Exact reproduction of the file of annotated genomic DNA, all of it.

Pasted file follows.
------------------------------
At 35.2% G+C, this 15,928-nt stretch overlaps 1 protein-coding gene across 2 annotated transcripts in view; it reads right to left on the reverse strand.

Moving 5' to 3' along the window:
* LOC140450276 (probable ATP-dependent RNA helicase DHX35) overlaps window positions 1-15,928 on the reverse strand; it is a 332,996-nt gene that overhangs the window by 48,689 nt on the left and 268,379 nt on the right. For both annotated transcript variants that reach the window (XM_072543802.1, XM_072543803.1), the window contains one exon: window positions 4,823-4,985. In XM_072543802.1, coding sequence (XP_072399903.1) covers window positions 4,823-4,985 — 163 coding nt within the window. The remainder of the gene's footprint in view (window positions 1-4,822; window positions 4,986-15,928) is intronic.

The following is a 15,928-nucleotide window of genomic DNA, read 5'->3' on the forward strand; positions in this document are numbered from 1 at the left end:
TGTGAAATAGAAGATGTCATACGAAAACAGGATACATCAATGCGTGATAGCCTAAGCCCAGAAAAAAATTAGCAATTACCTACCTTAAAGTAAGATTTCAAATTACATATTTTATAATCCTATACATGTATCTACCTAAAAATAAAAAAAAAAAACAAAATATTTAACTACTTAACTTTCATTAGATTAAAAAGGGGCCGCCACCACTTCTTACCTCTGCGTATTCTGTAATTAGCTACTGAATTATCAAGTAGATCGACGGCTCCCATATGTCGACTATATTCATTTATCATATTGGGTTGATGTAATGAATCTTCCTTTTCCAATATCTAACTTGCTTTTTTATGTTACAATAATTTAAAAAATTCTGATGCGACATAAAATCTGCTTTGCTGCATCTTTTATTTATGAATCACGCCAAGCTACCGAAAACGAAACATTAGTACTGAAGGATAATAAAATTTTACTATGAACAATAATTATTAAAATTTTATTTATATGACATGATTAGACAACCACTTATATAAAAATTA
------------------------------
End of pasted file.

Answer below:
At 35.2% G+C, this 15,928-nt stretch overlaps 1 protein-coding gene across 2 annotated transcripts in view; it reads right to left on the reverse strand.

Moving 5' to 3' along the window:
* LOC140450276 (probable ATP-dependent RNA helicase DHX35) overlaps window positions 1-15,928 on the reverse strand; it is a 332,996-nt gene that overhangs the window by 48,689 nt on the left and 268,379 nt on the right. For both annotated transcript variants that reach the window (XM_072543802.1, XM_072543803.1), the window contains one exon: window positions 4,823-4,985. In XM_072543802.1, coding sequence (XP_072399903.1) covers window positions 4,823-4,985 — 163 coding nt within the window. The remainder of the gene's footprint in view (window positions 1-4,822; window positions 4,986-15,928) is intronic.

The following is a 15,928-nucleotide window of genomic DNA, read 5'->3' on the forward strand; positions in this document are numbered from 1 at the left end:
TGTGAAATAGAAGATGTCATACGAAAACAGGATACATCAATGCGTGATAGCCTAAGCCCAGAAAAAAATTAGCAATTACCTACCTTAAAGTAAGATTTCAAATTACATATTTTATAATCCTATACATGTATCTACCTAAAAATAAAAAAAAAAAACAAAATATTTAACTACTTAACTTTCATTAGATTAAAAAGGGGCCGCCACCACTTCTTACCTCTGCGTATTCTGTAATTAGCTACTGAATTATCAAGTAGATCGACGGCTCCCATATGTCGACTATATTCATTTATCATATTGGGTTGATGTAATGAATCTTCCTTTTCCAATATCTAACTTGCTTTTTTATGTTACAATAATTTAAAAAATTCTGATGCGACATAAAATCTGCTTTGCTGCATCTTTTATTTATGAATCACGCCAAGCTACCGAAAACGAAACATTAGTACTGAAGGATAATAAAATTTTACTATGAACAATAATTATTAAAATTTTATTTATATGACATGATTAGACAACCACTTATATAAAAATTA